Texan country singer Ray Price got the best possible start by having Hank Williams himself for a mentor. After Williams's death, Price began using Hank's Drifting Cowboys as a backup band and performing in a remarkably similar style. After putting together a new band to find his own sound, he essentially invented the 4/4 country shuffle, replacing the traditional country 2/4 beat. This combination of honky-tonk and Western Swing both influenced a whole school of country and helped pave the way for rockabilly. Besides his voluminous body of solo work, Price was also known for his latter-day collaborations with Willie Nelson, whose "Night Life" had been an early-'60s Price hit.
DISC 1 for The Essential Ray Price, 1951-1962 (CD) Album
By Ray Price (Artist)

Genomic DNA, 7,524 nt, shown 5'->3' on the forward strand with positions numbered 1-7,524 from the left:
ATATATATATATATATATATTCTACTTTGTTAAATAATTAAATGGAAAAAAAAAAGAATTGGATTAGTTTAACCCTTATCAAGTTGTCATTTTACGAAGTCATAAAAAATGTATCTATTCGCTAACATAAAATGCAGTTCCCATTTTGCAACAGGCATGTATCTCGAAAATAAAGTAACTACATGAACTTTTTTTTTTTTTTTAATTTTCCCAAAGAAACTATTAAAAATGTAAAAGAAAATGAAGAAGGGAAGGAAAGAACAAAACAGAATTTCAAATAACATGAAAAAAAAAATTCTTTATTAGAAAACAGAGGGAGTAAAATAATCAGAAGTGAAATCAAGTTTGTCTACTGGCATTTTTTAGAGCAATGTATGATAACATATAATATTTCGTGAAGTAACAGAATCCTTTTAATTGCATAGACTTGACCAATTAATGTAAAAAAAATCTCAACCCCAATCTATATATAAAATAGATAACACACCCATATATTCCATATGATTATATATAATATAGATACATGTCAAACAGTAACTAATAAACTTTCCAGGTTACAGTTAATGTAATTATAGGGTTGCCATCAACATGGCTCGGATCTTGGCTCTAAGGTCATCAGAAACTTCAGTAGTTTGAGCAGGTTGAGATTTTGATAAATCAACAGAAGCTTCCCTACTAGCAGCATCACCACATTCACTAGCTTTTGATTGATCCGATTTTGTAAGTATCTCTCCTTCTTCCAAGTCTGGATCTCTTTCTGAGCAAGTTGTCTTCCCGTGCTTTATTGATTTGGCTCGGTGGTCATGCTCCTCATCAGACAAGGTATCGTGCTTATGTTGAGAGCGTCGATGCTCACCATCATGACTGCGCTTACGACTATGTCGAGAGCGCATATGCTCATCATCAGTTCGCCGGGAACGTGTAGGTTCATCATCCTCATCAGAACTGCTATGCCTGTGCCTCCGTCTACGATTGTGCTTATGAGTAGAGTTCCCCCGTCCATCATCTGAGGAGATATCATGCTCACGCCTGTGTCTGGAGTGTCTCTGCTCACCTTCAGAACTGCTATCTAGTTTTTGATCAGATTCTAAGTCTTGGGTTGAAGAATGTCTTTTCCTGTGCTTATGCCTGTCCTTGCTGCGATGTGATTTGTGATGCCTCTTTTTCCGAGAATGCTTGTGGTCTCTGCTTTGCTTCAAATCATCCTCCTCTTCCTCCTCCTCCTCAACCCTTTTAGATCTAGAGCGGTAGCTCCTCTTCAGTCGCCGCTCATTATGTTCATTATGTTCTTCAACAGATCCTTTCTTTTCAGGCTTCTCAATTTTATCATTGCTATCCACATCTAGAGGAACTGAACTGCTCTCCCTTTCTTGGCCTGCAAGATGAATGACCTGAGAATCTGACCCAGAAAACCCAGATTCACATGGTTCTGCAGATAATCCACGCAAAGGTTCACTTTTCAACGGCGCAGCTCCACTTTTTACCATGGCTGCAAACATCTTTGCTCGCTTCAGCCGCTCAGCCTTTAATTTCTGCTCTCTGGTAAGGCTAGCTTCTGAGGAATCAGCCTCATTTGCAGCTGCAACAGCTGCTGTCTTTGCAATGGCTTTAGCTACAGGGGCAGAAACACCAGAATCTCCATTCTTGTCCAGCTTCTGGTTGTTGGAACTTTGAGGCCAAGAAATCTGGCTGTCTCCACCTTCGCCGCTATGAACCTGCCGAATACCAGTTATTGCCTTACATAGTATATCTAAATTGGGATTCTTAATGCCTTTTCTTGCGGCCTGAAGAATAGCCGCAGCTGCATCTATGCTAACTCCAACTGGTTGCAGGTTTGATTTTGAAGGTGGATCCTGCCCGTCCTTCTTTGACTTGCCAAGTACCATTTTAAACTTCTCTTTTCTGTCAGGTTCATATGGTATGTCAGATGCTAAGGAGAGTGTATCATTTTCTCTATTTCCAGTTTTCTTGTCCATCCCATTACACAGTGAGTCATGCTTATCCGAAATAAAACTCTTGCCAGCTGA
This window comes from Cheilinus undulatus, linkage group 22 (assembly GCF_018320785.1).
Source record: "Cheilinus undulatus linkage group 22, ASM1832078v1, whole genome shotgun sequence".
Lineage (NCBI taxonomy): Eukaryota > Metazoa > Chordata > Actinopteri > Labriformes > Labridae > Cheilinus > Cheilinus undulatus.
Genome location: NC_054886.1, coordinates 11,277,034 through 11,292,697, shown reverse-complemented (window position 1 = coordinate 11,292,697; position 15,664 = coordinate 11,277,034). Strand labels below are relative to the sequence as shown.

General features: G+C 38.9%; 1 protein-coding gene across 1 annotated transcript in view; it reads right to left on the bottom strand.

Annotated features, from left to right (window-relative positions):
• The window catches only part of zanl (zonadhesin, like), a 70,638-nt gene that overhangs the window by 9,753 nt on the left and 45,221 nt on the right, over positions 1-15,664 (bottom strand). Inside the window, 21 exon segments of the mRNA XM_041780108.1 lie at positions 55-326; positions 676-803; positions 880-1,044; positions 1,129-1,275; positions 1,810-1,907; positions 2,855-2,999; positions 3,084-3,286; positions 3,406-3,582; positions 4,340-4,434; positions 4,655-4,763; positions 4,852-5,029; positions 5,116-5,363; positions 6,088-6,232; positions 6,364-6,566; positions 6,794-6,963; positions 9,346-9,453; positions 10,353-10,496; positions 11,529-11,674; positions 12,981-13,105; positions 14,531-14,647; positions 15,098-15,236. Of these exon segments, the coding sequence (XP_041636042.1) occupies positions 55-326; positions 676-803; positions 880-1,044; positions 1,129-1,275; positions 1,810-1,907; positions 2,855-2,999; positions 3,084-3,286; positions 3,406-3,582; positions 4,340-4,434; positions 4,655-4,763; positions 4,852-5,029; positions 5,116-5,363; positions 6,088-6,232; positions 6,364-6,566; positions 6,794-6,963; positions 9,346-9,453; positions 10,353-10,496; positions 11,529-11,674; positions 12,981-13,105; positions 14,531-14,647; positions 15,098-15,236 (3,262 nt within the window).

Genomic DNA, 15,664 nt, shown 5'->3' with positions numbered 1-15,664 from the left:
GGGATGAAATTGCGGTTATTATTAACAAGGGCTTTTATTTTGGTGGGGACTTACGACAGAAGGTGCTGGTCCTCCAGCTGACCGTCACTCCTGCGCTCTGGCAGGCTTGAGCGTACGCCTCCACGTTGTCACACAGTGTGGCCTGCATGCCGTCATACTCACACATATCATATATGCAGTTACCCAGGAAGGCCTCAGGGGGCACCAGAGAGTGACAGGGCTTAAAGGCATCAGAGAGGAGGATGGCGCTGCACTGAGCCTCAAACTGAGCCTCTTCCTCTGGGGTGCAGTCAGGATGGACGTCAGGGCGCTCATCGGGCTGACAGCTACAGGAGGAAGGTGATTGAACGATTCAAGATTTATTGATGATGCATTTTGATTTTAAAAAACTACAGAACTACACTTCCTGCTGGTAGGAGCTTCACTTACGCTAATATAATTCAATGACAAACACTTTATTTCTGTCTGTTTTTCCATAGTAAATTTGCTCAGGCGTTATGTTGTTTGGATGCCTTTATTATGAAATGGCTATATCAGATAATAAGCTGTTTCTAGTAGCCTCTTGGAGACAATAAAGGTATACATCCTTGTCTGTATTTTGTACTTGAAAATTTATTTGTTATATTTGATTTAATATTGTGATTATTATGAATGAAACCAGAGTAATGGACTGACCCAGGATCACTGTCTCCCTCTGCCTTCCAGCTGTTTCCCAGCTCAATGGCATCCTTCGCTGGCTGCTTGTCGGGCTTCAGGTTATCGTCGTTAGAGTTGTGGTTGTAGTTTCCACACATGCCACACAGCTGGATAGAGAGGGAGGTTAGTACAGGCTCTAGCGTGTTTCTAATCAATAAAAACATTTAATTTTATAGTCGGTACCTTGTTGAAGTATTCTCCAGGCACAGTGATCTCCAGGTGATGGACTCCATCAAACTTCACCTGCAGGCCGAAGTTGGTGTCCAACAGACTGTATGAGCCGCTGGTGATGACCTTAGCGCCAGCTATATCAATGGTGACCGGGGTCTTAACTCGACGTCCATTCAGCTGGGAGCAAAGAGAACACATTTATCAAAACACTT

Before moving to the greener pastures of string-heavy countrypolitan, Price was a challenger for the honky-tonk crown. These 20 songs marvelously outline the rapid development of Price's emerging style. His 1951 debut, Lefty Frizzell's "If You're Ever Lonely Darling," finds Price emulating Frizzell's sweet delivery, while two ballads from the following year show Price firmly in Hank Williams territory. By 1953, his voice matured into a booming force, balancing the early sweetness with a hint of spice and a new vigor. The defining moment came in 1956 with the release of "Crazy Arms" and the unveiling of the Western swing-influenced "Ray Price Shuffle." From that point, Price would consistently feature this smooth and steady beat, even covering Bob Wills's "My Shoes Keep Walking Back to You." --Marc Greilsamer
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